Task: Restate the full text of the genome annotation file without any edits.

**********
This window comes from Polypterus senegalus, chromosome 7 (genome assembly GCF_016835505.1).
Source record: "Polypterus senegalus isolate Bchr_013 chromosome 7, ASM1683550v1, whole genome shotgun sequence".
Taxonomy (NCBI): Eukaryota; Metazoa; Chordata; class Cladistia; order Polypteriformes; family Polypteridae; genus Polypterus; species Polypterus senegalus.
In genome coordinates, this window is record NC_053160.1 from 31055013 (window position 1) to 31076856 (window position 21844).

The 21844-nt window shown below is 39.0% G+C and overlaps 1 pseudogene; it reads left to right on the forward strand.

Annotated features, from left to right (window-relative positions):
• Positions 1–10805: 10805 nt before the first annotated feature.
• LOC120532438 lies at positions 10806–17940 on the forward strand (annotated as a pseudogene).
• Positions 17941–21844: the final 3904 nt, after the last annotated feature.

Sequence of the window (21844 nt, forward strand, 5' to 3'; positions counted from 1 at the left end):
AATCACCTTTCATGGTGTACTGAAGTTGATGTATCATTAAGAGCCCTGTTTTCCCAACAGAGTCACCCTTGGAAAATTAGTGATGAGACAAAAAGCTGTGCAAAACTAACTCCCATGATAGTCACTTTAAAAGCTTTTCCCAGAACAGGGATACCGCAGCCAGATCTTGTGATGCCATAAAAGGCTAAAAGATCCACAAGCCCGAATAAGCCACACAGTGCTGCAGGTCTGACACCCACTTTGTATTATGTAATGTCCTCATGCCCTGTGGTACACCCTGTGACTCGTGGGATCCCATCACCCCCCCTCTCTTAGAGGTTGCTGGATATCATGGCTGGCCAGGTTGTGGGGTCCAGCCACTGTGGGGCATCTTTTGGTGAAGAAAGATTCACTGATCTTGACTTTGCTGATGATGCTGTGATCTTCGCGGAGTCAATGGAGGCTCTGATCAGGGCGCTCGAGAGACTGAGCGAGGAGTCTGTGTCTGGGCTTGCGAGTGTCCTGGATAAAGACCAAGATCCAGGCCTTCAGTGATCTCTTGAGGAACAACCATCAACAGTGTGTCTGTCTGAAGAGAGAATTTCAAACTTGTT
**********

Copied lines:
This window comes from Polypterus senegalus, chromosome 7 (genome assembly GCF_016835505.1).
Source record: "Polypterus senegalus isolate Bchr_013 chromosome 7, ASM1683550v1, whole genome shotgun sequence".
Taxonomy (NCBI): Eukaryota; Metazoa; Chordata; class Cladistia; order Polypteriformes; family Polypteridae; genus Polypterus; species Polypterus senegalus.
In genome coordinates, this window is record NC_053160.1 from 31055013 (window position 1) to 31076856 (window position 21844).

The 21844-nt window shown below is 39.0% G+C and overlaps 1 pseudogene; it reads left to right on the forward strand.

Annotated features, from left to right (window-relative positions):
• Positions 1–10805: 10805 nt before the first annotated feature.
• LOC120532438 lies at positions 10806–17940 on the forward strand (annotated as a pseudogene).
• Positions 17941–21844: the final 3904 nt, after the last annotated feature.

Sequence of the window (21844 nt, forward strand, 5' to 3'; positions counted from 1 at the left end):
AATCACCTTTCATGGTGTACTGAAGTTGATGTATCATTAAGAGCCCTGTTTTCCCAACAGAGTCACCCTTGGAAAATTAGTGATGAGACAAAAAGCTGTGCAAAACTAACTCCCATGATAGTCACTTTAAAAGCTTTTCCCAGAACAGGGATACCGCAGCCAGATCTTGTGATGCCATAAAAGGCTAAAAGATCCACAAGCCCGAATAAGCCACACAGTGCTGCAGGTCTGACACCCACTTTGTATTATGTAATGTCCTCATGCCCTGTGGTACACCCTGTGACTCGTGGGATCCCATCACCCCCCCTCTCTTAGAGGTTGCTGGATATCATGGCTGGCCAGGTTGTGGGGTCCAGCCACTGTGGGGCATCTTTTGGTGAAGAAAGATTCACTGATCTTGACTTTGCTGATGATGCTGTGATCTTCGCGGAGTCAATGGAGGCTCTGATCAGGGCGCTCGAGAGACTGAGCGAGGAGTCTGTGTCTGGGCTTGCGAGTGTCCTGGATAAAGACCAAGATCCAGGCCTTCAGTGATCTCTTGAGGAACAACCATCAACAGTGTGTCTGTCTGAAGAGAGAATTTCAAACTTGTT